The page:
Project Spotlight: Ageing Better
Stories about people are our absolute favourite to tell. Not just because they connect with audiences more than anything else, but also because we love finding out about other people. Their experiences are moving and interesting, and there is something really compelling about getting to know someone in that way. For us, it’s an absolute pleasure. Human stories sit on a kind of spectrum though. Some are joyful stories of triumph; others are much more somber. For our latest project with Ageing Better, we were working on a project that had a particularly serious tone, as is often the case when you work with people who are looking to change the world.
This project was about telling the stories of 5 people, all 50+, who had had an experience or experiences of ageism in the recruitment process. Ageing Better wanted to help them share their experiences to change things for the future. The 6 films are a part of a wider effort, sitting alongside a report covering the state of recruitment for older people in the UK. This report goes into so much depth, but there is a very human side to the research, and these films would form part of that. They would be there to be an emotional way into a topic that not everyone is fully aware of.
In terms of how the stories were going to be told, the focus would be entirely on interviews. There wasn’t the need for b-roll to make these stories engaging for the audience, and the stories didn’t really need illustrating in this way. Instead, the goal was to put people in front of an audience, share their real experiences and move them this way. One slight concession was the use of portrait shots of the storyteller, which not only served a practical purpose, but would also highlight particularly emotive points in the films.
The first major challenge that we faced with this project was the fact that we were dealing with such a vast topic, with 5 key storytellers. The potential to get overwhelmed was very real, but luckily for us Ageing Better were the perfect collaborators. They were there to work through that with us, providing us with reports, research and thoughts that helped us to really narrow down our focus. We also have something that we like to bring to the table for projects like this, pre-interviews. As well as having so much existing information to hand, having a casual conversation with each of the storytellers gave us valuable insight into what they’d been through. There are little moments to be gleaned from this process, just small things that otherwise might have been missed. By the time we’d spoken to each person, we knew them that little bit better, and they knew us as people, not just a camera crew. When you bring all of that together, it meant that we could go into interviews with a plan. Not something rigid, but a base to build on with the storyteller.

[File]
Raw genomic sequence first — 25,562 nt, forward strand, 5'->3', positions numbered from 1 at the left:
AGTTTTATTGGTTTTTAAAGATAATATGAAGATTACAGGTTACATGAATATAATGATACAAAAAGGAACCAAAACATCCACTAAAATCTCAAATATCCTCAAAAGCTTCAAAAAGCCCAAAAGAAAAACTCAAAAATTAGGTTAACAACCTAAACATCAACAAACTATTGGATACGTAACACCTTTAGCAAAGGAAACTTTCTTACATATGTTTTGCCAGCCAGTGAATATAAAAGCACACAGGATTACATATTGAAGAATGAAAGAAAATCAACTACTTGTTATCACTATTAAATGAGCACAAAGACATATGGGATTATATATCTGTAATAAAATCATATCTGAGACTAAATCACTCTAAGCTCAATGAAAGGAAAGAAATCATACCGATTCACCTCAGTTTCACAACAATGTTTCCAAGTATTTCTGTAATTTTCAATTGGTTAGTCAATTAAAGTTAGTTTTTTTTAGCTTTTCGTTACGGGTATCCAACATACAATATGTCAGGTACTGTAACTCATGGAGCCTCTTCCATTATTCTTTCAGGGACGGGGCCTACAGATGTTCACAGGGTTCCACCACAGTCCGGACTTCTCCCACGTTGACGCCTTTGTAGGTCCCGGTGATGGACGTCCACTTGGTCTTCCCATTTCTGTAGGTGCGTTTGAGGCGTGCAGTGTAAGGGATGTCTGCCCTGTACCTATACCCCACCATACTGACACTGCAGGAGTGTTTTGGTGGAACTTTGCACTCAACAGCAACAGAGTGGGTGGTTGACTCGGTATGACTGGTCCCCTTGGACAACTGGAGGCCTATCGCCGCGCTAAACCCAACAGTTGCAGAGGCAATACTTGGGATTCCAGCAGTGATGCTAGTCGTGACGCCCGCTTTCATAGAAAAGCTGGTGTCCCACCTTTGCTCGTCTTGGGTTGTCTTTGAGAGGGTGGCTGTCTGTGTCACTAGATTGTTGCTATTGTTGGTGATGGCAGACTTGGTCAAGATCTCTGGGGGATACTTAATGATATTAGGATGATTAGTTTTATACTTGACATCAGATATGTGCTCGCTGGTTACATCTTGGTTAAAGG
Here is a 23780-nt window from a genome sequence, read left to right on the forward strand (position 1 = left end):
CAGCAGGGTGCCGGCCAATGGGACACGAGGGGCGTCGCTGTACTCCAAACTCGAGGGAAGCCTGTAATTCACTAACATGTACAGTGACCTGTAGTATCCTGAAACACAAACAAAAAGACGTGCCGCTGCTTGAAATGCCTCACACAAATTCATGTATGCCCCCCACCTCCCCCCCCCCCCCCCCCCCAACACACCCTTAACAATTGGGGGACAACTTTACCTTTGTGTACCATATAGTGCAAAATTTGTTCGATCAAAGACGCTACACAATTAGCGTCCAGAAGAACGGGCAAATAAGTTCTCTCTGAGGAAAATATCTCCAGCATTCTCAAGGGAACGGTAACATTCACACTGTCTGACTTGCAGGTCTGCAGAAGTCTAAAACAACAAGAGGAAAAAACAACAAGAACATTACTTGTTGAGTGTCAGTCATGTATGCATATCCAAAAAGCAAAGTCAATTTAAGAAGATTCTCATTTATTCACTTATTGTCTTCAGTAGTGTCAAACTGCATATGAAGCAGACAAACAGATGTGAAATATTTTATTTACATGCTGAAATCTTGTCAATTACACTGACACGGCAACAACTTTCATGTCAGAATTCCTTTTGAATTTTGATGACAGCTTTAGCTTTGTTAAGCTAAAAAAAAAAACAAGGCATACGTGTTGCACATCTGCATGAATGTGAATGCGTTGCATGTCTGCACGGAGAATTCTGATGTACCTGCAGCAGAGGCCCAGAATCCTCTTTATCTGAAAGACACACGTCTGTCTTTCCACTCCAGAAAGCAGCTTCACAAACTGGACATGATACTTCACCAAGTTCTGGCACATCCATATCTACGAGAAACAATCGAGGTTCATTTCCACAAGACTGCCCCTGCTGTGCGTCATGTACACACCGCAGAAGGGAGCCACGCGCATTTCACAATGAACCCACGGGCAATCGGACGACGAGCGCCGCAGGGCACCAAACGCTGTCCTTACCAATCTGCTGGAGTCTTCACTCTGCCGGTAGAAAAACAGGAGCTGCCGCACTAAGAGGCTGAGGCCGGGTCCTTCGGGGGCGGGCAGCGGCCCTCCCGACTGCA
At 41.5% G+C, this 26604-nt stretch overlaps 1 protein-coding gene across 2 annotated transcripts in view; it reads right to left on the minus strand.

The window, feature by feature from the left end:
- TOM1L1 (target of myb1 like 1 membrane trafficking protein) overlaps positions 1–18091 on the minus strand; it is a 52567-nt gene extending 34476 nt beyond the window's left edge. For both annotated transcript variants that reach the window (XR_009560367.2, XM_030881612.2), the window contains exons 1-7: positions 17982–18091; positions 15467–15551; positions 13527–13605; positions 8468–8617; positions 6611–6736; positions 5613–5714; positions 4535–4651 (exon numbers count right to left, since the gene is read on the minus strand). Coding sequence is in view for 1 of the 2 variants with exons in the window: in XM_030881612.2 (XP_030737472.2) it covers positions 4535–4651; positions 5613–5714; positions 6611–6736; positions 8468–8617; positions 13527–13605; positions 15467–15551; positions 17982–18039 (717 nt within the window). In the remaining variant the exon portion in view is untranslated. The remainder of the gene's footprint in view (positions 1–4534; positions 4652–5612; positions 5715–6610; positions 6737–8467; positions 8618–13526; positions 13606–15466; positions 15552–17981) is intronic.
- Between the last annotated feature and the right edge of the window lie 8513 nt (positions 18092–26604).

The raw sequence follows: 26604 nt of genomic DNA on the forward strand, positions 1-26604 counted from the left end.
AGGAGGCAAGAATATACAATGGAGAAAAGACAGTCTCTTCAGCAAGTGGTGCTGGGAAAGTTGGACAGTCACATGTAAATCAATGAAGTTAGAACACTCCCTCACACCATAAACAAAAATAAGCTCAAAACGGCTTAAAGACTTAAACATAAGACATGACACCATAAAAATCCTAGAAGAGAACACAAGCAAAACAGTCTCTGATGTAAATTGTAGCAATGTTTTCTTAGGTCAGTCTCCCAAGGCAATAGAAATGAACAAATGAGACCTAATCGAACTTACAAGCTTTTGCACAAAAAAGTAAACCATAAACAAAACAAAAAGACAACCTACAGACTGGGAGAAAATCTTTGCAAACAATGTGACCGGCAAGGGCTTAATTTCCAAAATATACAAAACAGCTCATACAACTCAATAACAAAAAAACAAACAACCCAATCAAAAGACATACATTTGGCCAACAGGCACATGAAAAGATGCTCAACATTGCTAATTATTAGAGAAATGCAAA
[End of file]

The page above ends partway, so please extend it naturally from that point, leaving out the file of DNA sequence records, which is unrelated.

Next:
Having a fruitful pre-production phase was a real blessing. It meant we could go into production with a clear vision and make all of our plans a reality. In our experience, it makes the production stage so much more enjoyable, taking out any anxiety for us and the client.
For these films, one of the most important things to show was that the issue of ageism in recruitment is widespread. It’s not limited to one particular industry or location. To show that though, we would need to meet people from different locations and backgrounds. We wouldn’t usually give that a second thought, but we had a global pandemic to contend with. We could still travel, but it did mean that we would have to be extra careful with our storytellers. With the right procedures in place, we were able to minimise any risks and capture each of their stories.
On top of having stories in mind that we wanted to tell, we also had a really clear picture of how we wanted these films to look and feel. Ultimately, these stories were very personal, and we wanted to create something that felt right for that. We took the decision to film in our storytellers homes and wanted to utilise a combination of natural lighting and subtle additional lighting to get the look. Our plan was to give the images a more contrasty look, to help carry the emotional tone of the films. Having a lighting nerd in our team, this was a real treat, and so a lot of time and care went into planning setups that were powerful but compact.